January 3, 2017


For movie fans who don’t speak French, going to the cinema in Paris can be a limiting experience. Do you stick to films made in English, with French subtitles, or do you brave the screening of a French film, with no English subtitles – hoping you’ll at least get some of the dialogue?

Happily, there’s another choice: you can go to the special events of Lost in Frenchlation – a company that presents recently released French films with English subtitles, and which now has a partnership with WICE.

Matthew Bryan and Manon Kerjean,
the co-founders of Lost in Frenchlation.
At these screenings, spectators not only get to watch the films, but they also have the opportunity to meet other movie-goers in a convivial atmosphere. That’s because Lost in Frenchlation provides an added social component, enabling ex-pats living in Paris to meet over cocktails after the movie.

Started in 2015 by French and Australian friends, Manon Kerjean and Matthew Bryan, the initiative was born from the wish to be able to see the same films together.

November 29, 2016


It was a brisk, dark evening in the 5th arrondissement of Paris, but from inside a shop with wooden floors and beams on the ceiling, lights beckoned.

The lights … were in the shape of wine bottles. And so began the introduction to Thierry Givone’s “Wine Tasting in Paris”, a company that partners with WICE to offer courses in appreciating and recognizing different kinds of wine.

Thierry Givone pours a Beaujolais.
On this particular night, Nov. 18, Givone focused on the Beaujolais region for a course that comprised tasting seven very different wines, including two types of Beaujolais Nouveau. This is of course the most known wine from the area located just south of Burgundy, and the course took place a day after its official release and national fete, with people filling cafés for a glass or two.

November 17, 2016


It’s the theatre where American icon Josephine Baker performed in a variety of revues and where Russian dancer and choreographer Vaslav Nijinsky caused an uproar in 1913 with Le Sacre du Printemps (The Rite of Spring), a ballet set to the music of Igor Stravinsky. The story goes that the reaction to the ballet was so intense that spectators came to blows – a battle between those who adored the show and those who despised its “avant-gardeness”.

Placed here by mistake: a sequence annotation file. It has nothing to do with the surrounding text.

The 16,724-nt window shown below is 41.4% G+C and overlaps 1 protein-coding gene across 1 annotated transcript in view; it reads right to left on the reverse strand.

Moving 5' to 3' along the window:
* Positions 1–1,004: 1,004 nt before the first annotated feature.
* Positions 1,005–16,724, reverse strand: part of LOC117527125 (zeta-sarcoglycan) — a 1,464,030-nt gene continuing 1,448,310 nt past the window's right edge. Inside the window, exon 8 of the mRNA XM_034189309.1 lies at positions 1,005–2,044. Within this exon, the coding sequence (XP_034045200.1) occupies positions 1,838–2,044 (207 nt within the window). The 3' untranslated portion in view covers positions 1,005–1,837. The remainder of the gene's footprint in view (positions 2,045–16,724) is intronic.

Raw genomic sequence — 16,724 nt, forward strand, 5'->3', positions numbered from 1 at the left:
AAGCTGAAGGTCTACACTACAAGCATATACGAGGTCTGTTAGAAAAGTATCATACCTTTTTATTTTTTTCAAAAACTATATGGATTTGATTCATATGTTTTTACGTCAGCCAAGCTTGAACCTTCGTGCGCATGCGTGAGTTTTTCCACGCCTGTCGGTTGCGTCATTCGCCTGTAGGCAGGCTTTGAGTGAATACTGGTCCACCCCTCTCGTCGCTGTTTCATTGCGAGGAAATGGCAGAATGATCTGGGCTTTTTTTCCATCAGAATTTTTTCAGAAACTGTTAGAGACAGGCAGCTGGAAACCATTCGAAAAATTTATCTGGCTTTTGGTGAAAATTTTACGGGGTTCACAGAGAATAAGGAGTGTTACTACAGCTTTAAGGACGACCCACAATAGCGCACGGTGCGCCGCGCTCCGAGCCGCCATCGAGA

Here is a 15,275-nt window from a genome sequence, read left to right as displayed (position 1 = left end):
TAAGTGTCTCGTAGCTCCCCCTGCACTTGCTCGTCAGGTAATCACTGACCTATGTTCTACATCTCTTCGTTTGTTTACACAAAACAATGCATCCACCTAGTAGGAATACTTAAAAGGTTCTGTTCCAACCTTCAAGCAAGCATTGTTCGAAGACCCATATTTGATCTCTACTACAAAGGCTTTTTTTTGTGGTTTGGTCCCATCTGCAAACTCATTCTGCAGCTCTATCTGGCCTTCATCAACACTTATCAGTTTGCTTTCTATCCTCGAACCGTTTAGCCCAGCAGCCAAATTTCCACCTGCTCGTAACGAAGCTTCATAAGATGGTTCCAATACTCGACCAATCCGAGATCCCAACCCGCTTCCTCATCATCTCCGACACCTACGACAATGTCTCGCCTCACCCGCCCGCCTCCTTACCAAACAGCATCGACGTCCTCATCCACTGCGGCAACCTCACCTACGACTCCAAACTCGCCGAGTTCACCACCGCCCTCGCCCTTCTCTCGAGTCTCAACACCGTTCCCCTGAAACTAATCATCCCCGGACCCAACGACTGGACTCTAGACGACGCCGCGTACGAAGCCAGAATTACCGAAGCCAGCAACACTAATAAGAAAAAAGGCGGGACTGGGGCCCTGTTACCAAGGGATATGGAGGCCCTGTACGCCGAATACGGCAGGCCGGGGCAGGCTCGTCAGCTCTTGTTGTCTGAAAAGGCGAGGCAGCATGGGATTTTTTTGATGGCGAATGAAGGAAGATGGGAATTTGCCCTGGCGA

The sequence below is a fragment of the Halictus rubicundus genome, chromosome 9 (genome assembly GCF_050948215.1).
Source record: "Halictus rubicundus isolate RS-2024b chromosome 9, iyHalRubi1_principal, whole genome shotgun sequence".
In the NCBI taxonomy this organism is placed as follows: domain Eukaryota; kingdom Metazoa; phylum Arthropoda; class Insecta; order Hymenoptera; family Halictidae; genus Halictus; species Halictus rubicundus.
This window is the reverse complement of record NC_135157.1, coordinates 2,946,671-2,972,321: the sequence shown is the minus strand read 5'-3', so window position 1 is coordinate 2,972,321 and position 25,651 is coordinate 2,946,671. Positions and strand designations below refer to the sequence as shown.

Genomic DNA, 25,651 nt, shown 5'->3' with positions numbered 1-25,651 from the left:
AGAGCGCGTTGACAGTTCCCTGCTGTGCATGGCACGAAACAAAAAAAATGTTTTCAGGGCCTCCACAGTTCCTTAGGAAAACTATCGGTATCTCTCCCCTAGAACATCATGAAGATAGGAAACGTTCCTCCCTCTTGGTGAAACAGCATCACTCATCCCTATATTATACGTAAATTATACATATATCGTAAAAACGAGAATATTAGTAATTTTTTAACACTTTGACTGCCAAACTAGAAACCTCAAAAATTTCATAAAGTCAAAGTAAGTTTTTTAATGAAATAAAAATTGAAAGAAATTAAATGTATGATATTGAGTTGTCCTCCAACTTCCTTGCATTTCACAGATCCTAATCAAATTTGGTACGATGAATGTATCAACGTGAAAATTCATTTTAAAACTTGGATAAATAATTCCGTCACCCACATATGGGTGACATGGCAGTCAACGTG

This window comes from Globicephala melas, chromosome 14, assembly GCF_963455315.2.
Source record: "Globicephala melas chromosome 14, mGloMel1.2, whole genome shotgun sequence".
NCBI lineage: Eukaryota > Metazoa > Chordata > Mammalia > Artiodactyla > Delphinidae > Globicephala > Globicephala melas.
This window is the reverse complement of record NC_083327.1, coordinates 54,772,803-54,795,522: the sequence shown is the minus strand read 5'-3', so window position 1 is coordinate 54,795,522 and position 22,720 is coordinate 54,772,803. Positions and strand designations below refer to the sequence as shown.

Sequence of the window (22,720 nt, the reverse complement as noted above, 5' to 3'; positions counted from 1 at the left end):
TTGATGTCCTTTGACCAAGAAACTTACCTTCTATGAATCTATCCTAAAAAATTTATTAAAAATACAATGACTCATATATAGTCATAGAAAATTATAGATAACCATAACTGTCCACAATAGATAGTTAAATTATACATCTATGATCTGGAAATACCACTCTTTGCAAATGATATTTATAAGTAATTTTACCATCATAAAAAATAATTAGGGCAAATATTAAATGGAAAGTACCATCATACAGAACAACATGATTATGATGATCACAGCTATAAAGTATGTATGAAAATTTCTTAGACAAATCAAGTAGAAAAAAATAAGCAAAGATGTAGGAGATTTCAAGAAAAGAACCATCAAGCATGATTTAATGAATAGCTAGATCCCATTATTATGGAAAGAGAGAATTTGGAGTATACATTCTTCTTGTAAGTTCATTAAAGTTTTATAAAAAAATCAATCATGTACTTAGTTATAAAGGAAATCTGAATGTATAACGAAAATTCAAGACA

The concert hall at the theatre.
Such sensational times may now be the stuff of legend, but the Théâtre des Champs-Élysées is still putting on exciting and thrilling concerts, with internationally renowned artists.

The current season features recitals, concerts by resident and visiting orchestras, chamber music performances, dance, and famous opera productions, among other events. Earlier in November, the illustrious Saint Petersburg Philharmonic Orchestra played to a packed house, with the musicians and French pianist Jean-Yves Thibaudet receiving enthusiastic applause for their virtuosity.

October 27, 2016


“It’s probably more entertaining when you can understand what’s going on.”

This thought has doubtlessly occurred to many theatre-goers, especially if they've had to sit blankly through the uproarious laughter of other audience members and deal with the frustration of having completely missed the joke.

A scene from Anything You Want.
(Copyright Emmanuel Murat)
But missing out because of the language barrier is not an inevitable experience – translation, if done well, can make a big difference between enjoyment and befuddlement at the theatre. One just has to attend a show in Paris of the hit comedy Tout Ce Que Vous Voulez (Anything You Want) to understand how elevating subtitling, or "surtitling", can be.

As the play unfolds in French, the dialogue is projected in English on the horizontal bar high above the stage, with French colloquialisms and idioms transformed into the equivalent expressions. This is of great assistance to English-speakers, as could be seen from the reactions of a group of New Yorkers on one particular night. The visitors were able to chortle right along with the Francophone viewers and to clap with real enthusiasm at the end, because the brilliance of the play wasn’t lost in translation, or incomprehension.